Thursday, August 25, 2011

Showing a key metric with multiple views: a nice example

Bill McBride's Calculated Risk blog has some crisp charts showing the latest new unemployment claims. The main chart shows this key metric since January 2000.

A second chart shows the same metric going all the way back to January 1971.

Both charts use a 4 week moving average to smooth out the more erratic week to week behavior. Bill's use of a dual chart approach helps present a much more complete picture of this important metric that puts recent behavior in context. Of course, even his "short" period is almost 11 years long so doesn't suffer from the common weakness of plotting too few data points.

Additional employment related charts showing other metrics and other views can be found in the Employment tab of Calculated Risk's Graph Gallery. Bill is prolific and posts some of the best looking, most unique charts related to economics and finance. Check out his gallery for yourself. You won't be disappointed

Despite these two excellent charts, one weakness I see in Calculated Risk's presentation of this important unemployment metric is that the verbal storytelling is weak. Bill's charts have potential explanatory power with important stories to tell, especially combined with the other charts in the Employment tab of the gallery, but these stories are left mostly as an exercise for the viewer.

In the blog post, the "story" told is mostly quotes from the dull boilerplate in the Department of Labor's UNEMPLOYMENT INSURANCE WEEKLY CLAIMS REPORT. This text discusses this metric with a very short term focus of only the preceding 4 weeks.

A second weakness is that the reporting (like almost all other reporting on the subject) only talks about and shows charts for this one Headline Initial Claims metric from the report while other complementary metrics are shunted aside. For example, some key missing metrics that are mentioned in the DOL report and whose short and long term time series charts could help us better understand the unemployment situation include:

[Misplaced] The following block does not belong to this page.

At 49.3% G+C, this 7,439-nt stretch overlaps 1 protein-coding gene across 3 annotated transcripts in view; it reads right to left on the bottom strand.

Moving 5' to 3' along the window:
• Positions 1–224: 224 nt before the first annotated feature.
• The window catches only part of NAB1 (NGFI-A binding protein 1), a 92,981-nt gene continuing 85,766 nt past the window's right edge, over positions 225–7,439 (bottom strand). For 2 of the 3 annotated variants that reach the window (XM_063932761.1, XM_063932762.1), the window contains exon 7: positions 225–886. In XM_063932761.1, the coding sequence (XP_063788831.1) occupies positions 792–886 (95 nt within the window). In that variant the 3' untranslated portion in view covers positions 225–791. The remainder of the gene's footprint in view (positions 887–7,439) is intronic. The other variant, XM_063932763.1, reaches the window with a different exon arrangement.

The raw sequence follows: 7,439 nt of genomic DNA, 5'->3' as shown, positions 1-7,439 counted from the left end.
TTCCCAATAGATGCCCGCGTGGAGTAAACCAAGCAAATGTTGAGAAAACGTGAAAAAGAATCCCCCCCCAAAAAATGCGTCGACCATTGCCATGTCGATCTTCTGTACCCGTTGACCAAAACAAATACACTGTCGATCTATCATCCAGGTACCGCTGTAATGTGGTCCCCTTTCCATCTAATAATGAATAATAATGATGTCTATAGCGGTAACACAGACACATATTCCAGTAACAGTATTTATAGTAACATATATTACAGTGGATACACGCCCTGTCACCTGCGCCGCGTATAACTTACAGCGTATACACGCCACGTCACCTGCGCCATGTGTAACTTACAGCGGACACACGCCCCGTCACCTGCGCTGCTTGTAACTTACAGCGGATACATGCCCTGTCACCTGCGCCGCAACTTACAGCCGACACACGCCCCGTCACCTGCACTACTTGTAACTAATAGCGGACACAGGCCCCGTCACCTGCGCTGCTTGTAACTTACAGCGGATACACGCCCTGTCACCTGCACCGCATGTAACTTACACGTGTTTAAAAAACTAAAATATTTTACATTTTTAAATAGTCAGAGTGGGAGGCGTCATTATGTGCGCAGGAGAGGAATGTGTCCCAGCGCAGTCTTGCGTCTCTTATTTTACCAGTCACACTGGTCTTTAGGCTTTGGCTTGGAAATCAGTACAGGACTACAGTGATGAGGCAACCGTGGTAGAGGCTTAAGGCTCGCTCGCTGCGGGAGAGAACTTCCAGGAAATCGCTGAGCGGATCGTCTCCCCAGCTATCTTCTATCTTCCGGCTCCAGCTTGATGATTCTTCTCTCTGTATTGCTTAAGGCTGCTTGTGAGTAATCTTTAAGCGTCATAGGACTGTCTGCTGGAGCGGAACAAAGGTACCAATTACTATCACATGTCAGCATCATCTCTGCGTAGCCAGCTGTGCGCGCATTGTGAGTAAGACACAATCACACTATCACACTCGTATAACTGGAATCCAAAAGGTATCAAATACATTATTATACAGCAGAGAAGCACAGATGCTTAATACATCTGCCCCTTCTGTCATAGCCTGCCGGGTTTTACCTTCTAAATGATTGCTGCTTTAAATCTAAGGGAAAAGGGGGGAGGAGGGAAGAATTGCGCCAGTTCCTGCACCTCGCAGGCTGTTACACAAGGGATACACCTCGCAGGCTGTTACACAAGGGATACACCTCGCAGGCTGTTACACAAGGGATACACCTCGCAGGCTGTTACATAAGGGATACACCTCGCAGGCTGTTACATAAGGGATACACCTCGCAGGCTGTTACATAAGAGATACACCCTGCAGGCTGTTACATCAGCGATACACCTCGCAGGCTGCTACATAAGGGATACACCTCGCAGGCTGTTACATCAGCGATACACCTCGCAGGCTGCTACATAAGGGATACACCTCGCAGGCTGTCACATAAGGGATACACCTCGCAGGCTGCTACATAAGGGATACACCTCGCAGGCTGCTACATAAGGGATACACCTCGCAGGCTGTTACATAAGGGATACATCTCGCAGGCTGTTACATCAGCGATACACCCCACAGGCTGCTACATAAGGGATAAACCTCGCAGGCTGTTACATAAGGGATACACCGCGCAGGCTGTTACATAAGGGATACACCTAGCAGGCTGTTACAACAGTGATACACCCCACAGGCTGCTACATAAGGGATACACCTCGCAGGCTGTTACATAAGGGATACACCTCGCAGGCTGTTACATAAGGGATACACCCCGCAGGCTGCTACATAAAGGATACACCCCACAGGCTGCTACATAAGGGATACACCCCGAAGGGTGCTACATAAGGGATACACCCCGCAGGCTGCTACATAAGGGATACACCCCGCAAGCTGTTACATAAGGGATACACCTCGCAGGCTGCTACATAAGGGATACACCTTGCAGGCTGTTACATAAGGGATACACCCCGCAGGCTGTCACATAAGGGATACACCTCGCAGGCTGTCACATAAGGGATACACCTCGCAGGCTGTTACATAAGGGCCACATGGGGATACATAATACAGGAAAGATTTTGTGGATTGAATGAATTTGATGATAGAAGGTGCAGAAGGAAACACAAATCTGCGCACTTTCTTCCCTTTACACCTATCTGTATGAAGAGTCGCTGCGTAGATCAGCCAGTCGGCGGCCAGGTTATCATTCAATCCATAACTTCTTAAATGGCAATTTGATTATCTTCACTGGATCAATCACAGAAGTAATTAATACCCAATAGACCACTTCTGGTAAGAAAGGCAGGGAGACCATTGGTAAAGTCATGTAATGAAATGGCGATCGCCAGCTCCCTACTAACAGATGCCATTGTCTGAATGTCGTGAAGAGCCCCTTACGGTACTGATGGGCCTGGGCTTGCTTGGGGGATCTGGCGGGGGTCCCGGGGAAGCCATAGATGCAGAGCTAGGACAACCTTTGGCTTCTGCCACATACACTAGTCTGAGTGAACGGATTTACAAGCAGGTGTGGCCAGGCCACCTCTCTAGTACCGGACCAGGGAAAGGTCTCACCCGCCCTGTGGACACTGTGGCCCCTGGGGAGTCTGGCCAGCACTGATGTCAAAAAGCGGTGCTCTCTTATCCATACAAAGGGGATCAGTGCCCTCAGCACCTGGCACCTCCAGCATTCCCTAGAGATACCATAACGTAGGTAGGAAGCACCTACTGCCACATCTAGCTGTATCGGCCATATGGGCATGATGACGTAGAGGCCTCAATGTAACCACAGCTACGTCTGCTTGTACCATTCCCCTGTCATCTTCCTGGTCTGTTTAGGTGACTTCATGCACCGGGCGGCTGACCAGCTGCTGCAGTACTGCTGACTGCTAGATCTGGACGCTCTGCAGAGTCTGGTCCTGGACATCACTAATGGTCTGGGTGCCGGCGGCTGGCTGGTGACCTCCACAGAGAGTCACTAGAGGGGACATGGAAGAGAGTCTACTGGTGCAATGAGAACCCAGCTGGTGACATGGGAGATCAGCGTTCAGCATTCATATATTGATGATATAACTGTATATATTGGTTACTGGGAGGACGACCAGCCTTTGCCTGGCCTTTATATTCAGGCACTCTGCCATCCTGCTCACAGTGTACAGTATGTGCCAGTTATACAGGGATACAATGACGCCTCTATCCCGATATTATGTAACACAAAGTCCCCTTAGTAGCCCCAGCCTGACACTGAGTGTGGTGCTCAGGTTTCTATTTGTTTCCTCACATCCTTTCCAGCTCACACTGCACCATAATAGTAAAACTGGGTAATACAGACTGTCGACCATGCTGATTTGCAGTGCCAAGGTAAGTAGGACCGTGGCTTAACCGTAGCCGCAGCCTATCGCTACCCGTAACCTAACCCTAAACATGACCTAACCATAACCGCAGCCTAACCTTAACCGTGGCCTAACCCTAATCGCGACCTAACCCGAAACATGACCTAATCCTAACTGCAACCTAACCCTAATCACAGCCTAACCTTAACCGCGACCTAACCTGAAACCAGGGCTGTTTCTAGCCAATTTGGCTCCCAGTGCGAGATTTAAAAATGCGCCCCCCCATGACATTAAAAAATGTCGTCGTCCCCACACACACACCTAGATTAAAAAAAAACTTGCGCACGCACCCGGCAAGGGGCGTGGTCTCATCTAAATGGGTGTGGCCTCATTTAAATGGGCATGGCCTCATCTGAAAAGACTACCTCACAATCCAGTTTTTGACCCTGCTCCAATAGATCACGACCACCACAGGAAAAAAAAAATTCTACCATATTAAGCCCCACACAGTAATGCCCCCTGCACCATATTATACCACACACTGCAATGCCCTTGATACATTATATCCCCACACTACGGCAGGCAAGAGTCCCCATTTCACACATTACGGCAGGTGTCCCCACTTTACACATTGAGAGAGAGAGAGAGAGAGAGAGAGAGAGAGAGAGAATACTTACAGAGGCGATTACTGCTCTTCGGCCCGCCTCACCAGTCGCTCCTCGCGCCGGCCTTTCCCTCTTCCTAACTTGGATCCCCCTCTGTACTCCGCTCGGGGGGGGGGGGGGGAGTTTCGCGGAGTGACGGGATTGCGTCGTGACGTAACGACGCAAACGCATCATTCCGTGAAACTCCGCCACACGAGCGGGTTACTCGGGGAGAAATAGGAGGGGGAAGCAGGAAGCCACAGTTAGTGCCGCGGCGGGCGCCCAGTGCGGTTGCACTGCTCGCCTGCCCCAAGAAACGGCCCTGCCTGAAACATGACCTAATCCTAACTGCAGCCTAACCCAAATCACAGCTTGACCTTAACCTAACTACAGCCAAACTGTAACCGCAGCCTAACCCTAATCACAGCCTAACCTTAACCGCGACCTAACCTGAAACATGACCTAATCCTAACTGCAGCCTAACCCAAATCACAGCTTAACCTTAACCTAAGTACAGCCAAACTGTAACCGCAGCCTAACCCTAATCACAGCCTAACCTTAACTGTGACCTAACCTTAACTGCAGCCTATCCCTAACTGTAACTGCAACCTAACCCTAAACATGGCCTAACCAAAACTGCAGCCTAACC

• insured unemployment rate - the percentage of "covered" workers collecting regular state benefits
  • insured unemployment - the number of people currently collecting regular state benefits
  • total persons claiming benefits in all programs
Some other metrics from other sources might also be added to the mix for fuller understanding such as:
  • total persons unemployed
  • percentage of total unemployed who are collecting benefits in all programs
  • total unemployed who are NOT collecting benefits
Note that Calculated Risk's Employment Tab does include these useful and complementary metrics shown in easy to digest graphic form but a story line to tie all these metrics together remains a challenge for another day.
  • headline unemployment percentage
  • employment population ratio
  • participation rate
  • number of workers who are part time for economic reasons
  • number unemployed for over 26 weeks
  • number unemployed for over 26 weeks as percentage of civilian labor force
What other employment related metrics would you like to see?

Do you know of others posting on the initial claims number who are crafting more complete stories than the standard laid down by the DOL report?

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